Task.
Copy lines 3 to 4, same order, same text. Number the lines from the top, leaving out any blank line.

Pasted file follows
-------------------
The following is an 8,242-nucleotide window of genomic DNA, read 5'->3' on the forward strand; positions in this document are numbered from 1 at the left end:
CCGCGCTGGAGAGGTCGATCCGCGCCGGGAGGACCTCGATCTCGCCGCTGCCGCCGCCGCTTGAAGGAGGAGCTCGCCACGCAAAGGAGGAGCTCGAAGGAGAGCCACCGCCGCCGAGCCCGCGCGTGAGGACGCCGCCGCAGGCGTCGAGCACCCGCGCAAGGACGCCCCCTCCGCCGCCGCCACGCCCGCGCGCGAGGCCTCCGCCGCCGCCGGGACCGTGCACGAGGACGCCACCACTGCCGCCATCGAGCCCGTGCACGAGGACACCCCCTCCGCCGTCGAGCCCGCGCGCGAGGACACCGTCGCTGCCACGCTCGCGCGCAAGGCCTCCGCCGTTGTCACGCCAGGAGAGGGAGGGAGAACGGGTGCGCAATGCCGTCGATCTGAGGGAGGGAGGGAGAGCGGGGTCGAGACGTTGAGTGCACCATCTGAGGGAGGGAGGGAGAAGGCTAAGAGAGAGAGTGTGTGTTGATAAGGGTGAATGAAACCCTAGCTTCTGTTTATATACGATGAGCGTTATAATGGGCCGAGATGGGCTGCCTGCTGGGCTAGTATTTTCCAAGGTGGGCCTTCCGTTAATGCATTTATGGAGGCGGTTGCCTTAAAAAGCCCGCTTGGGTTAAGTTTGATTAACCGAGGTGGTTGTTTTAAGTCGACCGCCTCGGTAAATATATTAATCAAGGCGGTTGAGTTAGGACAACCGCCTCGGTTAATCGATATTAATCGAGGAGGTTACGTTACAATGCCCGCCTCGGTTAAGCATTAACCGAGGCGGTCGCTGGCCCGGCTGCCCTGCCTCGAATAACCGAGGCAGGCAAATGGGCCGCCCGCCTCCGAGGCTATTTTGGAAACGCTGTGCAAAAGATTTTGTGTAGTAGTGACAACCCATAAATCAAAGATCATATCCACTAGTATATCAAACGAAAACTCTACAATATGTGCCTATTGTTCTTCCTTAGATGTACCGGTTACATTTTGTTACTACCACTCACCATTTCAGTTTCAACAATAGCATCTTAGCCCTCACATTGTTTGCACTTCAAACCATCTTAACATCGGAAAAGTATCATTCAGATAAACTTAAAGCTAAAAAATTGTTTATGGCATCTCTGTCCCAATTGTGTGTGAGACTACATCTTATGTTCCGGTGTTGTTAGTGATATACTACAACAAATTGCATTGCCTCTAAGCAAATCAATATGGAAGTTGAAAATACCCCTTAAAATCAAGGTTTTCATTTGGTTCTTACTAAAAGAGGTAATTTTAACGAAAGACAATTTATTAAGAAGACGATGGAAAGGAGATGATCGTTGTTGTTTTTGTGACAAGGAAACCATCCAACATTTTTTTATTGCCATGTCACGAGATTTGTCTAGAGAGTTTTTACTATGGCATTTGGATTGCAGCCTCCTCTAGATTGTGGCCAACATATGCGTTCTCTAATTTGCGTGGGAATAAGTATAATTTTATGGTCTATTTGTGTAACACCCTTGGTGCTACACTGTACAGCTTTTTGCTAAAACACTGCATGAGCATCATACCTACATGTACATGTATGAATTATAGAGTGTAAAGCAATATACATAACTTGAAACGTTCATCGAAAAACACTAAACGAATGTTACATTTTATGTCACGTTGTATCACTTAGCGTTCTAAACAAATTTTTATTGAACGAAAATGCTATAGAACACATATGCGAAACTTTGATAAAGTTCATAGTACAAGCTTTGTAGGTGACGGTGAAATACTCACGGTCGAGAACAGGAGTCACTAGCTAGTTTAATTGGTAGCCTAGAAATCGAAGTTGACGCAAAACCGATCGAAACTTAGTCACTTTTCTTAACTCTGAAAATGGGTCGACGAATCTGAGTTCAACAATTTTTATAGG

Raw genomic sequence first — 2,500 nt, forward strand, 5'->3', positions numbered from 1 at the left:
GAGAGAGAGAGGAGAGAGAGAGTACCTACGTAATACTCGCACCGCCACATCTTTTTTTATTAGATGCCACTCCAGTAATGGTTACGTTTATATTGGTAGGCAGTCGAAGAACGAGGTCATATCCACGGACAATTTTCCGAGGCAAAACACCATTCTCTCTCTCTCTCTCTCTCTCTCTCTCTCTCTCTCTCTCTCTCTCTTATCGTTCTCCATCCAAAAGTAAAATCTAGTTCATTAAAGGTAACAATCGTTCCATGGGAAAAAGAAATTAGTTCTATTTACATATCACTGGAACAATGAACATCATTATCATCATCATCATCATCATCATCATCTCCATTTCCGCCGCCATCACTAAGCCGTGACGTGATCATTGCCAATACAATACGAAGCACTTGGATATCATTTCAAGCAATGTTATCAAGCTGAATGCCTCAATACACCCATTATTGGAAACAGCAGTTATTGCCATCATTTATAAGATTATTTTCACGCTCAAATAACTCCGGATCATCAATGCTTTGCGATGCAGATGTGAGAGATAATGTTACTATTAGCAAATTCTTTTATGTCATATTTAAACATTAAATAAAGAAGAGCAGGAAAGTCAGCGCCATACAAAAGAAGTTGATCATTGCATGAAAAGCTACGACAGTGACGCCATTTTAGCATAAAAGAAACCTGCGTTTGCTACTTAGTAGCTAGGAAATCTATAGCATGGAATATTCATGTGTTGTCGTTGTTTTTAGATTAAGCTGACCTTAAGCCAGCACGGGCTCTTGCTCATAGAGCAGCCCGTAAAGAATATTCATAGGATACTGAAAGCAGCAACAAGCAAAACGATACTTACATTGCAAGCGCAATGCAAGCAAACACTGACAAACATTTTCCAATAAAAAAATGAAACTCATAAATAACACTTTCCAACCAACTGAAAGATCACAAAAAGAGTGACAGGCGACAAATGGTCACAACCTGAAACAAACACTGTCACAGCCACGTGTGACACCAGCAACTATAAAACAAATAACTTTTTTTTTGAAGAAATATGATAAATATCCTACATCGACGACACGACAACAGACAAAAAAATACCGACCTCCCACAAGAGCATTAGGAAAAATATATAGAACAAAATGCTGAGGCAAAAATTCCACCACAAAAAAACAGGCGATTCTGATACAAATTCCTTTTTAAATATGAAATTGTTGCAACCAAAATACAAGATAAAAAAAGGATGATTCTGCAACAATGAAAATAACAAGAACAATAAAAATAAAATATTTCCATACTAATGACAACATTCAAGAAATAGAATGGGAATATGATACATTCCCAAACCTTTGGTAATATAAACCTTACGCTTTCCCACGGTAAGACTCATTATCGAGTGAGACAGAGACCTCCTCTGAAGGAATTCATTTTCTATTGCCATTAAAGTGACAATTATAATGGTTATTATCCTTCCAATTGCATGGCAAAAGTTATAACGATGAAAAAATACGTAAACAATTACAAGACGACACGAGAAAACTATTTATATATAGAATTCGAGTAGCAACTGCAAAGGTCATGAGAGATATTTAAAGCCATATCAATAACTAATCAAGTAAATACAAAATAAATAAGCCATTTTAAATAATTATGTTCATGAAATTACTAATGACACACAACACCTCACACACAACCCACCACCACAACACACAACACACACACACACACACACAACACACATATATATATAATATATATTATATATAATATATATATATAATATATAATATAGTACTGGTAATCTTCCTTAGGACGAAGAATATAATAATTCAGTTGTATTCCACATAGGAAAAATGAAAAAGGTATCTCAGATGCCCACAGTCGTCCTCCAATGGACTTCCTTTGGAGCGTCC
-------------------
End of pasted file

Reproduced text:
Raw genomic sequence first — 2,500 nt, forward strand, 5'->3', positions numbered from 1 at the left:
GAGAGAGAGAGGAGAGAGAGAGTACCTACGTAATACTCGCACCGCCACATCTTTTTTTATTAGATGCCACTCCAGTAATGGTTACGTTTATATTGGTAGGCAGTCGAAGAACGAGGTCATATCCACGGACAATTTTCCGAGGCAAAACACCATTCTCTCTCTCTCTCTCTCTCTCTCTCTCTCTCTCTCTCTCTCTCTCTTATCGTTCTCCATCCAAAAGTAAAATCTAGTTCATTAAAGGTAACAATCGTTCCATGGGAAAAAGAAATTAGTTCTATTTACATATCACTGGAACAATGAACATCATTATCATCATCATCATCATCATCATCATCTCCATTTCCGCCGCCATCACTAAGCCGTGACGTGATCATTGCCAATACAATACGAAGCACTTGGATATCATTTCAAGCAATGTTATCAAGCTGAATGCCTCAATACACCCATTATTGGAAACAGCAGTTATTGCCATCATTTATAAGATTATTTTCACGCTCAAATAACTCCGGATCATCAATGCTTTGCGATGCAGATGTGAGAGATAATGTTACTATTAGCAAATTCTTTTATGTCATATTTAAACATTAAATAAAGAAGAGCAGGAAAGTCAGCGCCATACAAAAGAAGTTGATCATTGCATGAAAAGCTACGACAGTGACGCCATTTTAGCATAAAAGAAACCTGCGTTTGCTACTTAGTAGCTAGGAAATCTATAGCATGGAATATTCATGTGTTGTCGTTGTTTTTAGATTAAGCTGACCTTAAGCCAGCACGGGCTCTTGCTCATAGAGCAGCCCGTAAAGAATATTCATAGGATACTGAAAGCAGCAACAAGCAAAACGATACTTACATTGCAAGCGCAATGCAAGCAAACACTGACAAACATTTTCCAATAAAAAAATGAAACTCATAAATAACACTTTCCAACCAACTGAAAGATCACAAAAAGAGTGACAGGCGACAAATGGTCACAACCTGAAACAAACACTGTCACAGCCACGTGTGACACCAGCAACTATAAAACAAATAACTTTTTTTTTGAAGAAATATGATAAATATCCTACATCGACGACACGACAACAGACAAAAAAATACCGACCTCCCACAAGAGCATTAGGAAAAATATATAGAACAAAATGCTGAGGCAAAAATTCCACCACAAAAAAACAGGCGATTCTGATACAAATTCCTTTTTAAATATGAAATTGTTGCAACCAAAATACAAGATAAAAAAAGGATGATTCTGCAACAATGAAAATAACAAGAACAATAAAAATAAAATATTTCCATACTAATGACAACATTCAAGAAATAGAATGGGAATATGATACATTCCCAAACCTTTGGTAATATAAACCTTACGCTTTCCCACGGTAAGACTCATTATCGAGTGAGACAGAGACCTCCTCTGAAGGAATTCATTTTCTATTGCCATTAAAGTGACAATTATAATGGTTATTATCCTTCCAATTGCATGGCAAAAGTTATAACGATGAAAAAATACGTAAACAATTACAAGACGACACGAGAAAACTATTTATATATAGAATTCGAGTAGCAACTGCAAAGGTCATGAGAGATATTTAAAGCCATATCAATAACTAATCAAGTAAATACAAAATAAATAAGCCATTTTAAATAATTATGTTCATGAAATTACTAATGACACACAACACCTCACACACAACCCACCACCACAACACACAACACACACACACACACACACAACACACATATATATATAATATATATTATATATAATATATATATATAATATATAATATAGTACTGGTAATCTTCCTTAGGACGAAGAATATAATAATTCAGTTGTATTCCACATAGGAAAAATGAAAAAGGTATCTCAGATGCCCACAGTCGTCCTCCAATGGACTTCCTTTGGAGCGTCC